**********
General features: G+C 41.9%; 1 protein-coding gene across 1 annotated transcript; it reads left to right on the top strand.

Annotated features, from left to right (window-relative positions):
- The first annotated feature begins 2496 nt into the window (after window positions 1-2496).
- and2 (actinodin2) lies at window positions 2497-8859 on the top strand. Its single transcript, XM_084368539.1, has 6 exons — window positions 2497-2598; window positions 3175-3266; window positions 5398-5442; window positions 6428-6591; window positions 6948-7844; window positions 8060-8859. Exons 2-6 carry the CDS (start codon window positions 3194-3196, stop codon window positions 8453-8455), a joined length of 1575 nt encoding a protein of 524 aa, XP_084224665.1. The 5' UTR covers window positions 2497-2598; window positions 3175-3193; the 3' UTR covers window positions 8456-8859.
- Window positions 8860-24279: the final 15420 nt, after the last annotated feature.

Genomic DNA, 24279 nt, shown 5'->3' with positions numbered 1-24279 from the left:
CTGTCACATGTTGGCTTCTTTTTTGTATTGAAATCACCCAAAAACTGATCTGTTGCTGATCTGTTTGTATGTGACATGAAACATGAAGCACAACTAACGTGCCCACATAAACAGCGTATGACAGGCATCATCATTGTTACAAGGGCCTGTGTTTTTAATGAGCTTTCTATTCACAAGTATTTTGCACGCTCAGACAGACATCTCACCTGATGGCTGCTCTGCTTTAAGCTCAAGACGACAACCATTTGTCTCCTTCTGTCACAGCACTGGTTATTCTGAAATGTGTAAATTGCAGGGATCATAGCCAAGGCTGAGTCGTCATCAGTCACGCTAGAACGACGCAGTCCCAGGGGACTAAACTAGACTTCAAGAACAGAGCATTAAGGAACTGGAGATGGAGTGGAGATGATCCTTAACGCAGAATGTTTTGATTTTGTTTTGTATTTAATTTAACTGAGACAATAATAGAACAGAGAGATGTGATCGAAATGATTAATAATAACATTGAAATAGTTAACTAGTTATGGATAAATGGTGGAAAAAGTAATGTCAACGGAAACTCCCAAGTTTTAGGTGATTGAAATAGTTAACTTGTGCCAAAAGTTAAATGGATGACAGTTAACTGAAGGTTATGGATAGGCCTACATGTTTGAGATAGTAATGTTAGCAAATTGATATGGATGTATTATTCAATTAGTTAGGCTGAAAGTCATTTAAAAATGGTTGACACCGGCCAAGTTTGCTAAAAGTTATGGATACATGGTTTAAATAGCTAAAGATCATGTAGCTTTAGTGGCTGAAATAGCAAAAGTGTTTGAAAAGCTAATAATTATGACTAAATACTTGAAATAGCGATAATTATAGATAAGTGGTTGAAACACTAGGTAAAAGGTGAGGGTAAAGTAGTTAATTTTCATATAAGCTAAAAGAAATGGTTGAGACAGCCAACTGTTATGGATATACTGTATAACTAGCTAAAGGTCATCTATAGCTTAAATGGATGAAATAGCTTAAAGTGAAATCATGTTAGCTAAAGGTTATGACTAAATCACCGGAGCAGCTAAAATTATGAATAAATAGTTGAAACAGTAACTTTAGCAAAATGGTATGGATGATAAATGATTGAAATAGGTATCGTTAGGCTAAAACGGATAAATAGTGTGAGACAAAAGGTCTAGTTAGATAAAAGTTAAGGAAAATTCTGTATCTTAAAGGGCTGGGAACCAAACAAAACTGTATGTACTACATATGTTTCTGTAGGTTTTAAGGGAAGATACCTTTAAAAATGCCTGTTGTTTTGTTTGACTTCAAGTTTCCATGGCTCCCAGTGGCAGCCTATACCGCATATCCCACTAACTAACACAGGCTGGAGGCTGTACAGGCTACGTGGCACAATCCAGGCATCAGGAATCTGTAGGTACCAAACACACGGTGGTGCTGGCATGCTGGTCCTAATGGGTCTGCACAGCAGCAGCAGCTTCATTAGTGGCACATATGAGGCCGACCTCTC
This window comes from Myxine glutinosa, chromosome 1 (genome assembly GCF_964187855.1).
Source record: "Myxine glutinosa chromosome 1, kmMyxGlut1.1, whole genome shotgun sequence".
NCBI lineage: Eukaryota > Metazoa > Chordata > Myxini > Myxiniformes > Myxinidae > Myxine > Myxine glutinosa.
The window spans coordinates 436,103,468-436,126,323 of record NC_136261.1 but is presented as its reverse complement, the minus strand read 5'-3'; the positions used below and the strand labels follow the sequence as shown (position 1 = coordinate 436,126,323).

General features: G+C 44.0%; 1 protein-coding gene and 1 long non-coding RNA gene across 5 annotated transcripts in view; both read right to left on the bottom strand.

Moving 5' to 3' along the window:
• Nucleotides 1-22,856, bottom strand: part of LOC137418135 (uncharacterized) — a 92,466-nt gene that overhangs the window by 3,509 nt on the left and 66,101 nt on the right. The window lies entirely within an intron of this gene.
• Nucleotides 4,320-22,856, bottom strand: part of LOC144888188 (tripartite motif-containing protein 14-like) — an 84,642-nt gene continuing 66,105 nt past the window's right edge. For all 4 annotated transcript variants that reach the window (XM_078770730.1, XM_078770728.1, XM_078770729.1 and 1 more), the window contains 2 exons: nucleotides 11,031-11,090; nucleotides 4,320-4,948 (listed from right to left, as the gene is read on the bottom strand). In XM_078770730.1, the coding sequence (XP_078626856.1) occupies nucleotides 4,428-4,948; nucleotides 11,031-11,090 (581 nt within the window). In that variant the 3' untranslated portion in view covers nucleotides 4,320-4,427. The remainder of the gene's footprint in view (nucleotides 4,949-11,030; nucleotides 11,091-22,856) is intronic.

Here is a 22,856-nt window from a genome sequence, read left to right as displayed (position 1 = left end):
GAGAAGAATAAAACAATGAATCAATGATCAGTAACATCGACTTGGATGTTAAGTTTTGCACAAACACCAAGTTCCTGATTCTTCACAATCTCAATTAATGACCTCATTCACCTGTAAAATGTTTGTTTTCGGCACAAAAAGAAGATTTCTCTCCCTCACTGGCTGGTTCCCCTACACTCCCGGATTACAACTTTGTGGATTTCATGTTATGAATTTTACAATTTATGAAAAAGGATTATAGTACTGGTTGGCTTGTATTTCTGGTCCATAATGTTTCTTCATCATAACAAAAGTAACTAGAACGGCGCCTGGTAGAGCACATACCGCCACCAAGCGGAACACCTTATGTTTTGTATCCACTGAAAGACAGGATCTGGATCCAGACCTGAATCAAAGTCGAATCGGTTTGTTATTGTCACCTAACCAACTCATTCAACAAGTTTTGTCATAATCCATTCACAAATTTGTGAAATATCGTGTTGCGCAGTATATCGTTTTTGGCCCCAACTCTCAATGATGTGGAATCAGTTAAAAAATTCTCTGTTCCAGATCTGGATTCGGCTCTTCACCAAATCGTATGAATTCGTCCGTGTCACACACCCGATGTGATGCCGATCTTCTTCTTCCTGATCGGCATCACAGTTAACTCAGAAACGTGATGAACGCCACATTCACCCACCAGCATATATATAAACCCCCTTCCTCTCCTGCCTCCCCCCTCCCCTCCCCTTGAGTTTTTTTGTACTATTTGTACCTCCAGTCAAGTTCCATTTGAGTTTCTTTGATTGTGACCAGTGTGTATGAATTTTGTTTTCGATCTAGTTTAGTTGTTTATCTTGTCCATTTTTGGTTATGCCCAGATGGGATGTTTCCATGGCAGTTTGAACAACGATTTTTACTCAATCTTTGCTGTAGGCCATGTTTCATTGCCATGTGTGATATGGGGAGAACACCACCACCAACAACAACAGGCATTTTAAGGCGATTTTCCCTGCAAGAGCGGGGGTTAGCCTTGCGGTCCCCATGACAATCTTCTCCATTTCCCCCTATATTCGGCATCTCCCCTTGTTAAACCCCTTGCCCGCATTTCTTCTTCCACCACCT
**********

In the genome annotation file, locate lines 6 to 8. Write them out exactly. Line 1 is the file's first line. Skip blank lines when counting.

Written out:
Genomic DNA, 24279 nt, shown 5'->3' with positions numbered 1-24279 from the left:
CTGTCACATGTTGGCTTCTTTTTTGTATTGAAATCACCCAAAAACTGATCTGTTGCTGATCTGTTTGTATGTGACATGAAACATGAAGCACAACTAACGTGCCCACATAAACAGCGTATGACAGGCATCATCATTGTTACAAGGGCCTGTGTTTTTAATGAGCTTTCTATTCACAAGTATTTTGCACGCTCAGACAGACATCTCACCTGATGGCTGCTCTGCTTTAAGCTCAAGACGACAACCATTTGTCTCCTTCTGTCACAGCACTGGTTATTCTGAAATGTGTAAATTGCAGGGATCATAGCCAAGGCTGAGTCGTCATCAGTCACGCTAGAACGACGCAGTCCCAGGGGACTAAACTAGACTTCAAGAACAGAGCATTAAGGAACTGGAGATGGAGTGGAGATGATCCTTAACGCAGAATGTTTTGATTTTGTTTTGTATTTAATTTAACTGAGACAATAATAGAACAGAGAGATGTGATCGAAATGATTAATAATAACATTGAAATAGTTAACTAGTTATGGATAAATGGTGGAAAAAGTAATGTCAACGGAAACTCCCAAGTTTTAGGTGATTGAAATAGTTAACTTGTGCCAAAAGTTAAATGGATGACAGTTAACTGAAGGTTATGGATAGGCCTACATGTTTGAGATAGTAATGTTAGCAAATTGATATGGATGTATTATTCAATTAGTTAGGCTGAAAGTCATTTAAAAATGGTTGACACCGGCCAAGTTTGCTAAAAGTTATGGATACATGGTTTAAATAGCTAAAGATCATGTAGCTTTAGTGGCTGAAATAGCAAAAGTGTTTGAAAAGCTAATAATTATGACTAAATACTTGAAATAGCGATAATTATAGATAAGTGGTTGAAACACTAGGTAAAAGGTGAGGGTAAAGTAGTTAATTTTCATATAAGCTAAAAGAAATGGTTGAGACAGCCAACTGTTATGGATATACTGTATAACTAGCTAAAGGTCATCTATAGCTTAAATGGATGAAATAGCTTAAAGTGAAATCATGTTAGCTAAAGGTTATGACTAAATCACCGGAGCAGCTAAAATTATGAATAAATAGTTGAAACAGTAACTTTAGCAAAATGGTATGGATGATAAATGATTGAAATAGGTATCGTTAGGCTAAAACGGATAAATAGTGTGAGACAAAAGGTCTAGTTAGATAAAAGTTAAGGAAAATTCTGTATCTTAAAGGGCTGGGAACCAAACAAAACTGTATGTACTACATATGTTTCTGTAGGTTTTAAGGGAAGATACCTTTAAAAATGCCTGTTGTTTTGTTTGACTTCAAGTTTCCATGGCTCCCAGTGGCAGCCTATACCGCATATCCCACTAACTAACACAGGCTGGAGGCTGTACAGGCTACGTGGCACAATCCAGGCATCAGGAATCTGTAGGTACCAAACACACGGTGGTGCTGGCATGCTGGTCCTAATGGGTCTGCACAGCAGCAGCAGCTTCATTAGTGGCACATATGAGGCCGACCTCTC
This window comes from Myxine glutinosa, chromosome 1 (genome assembly GCF_964187855.1).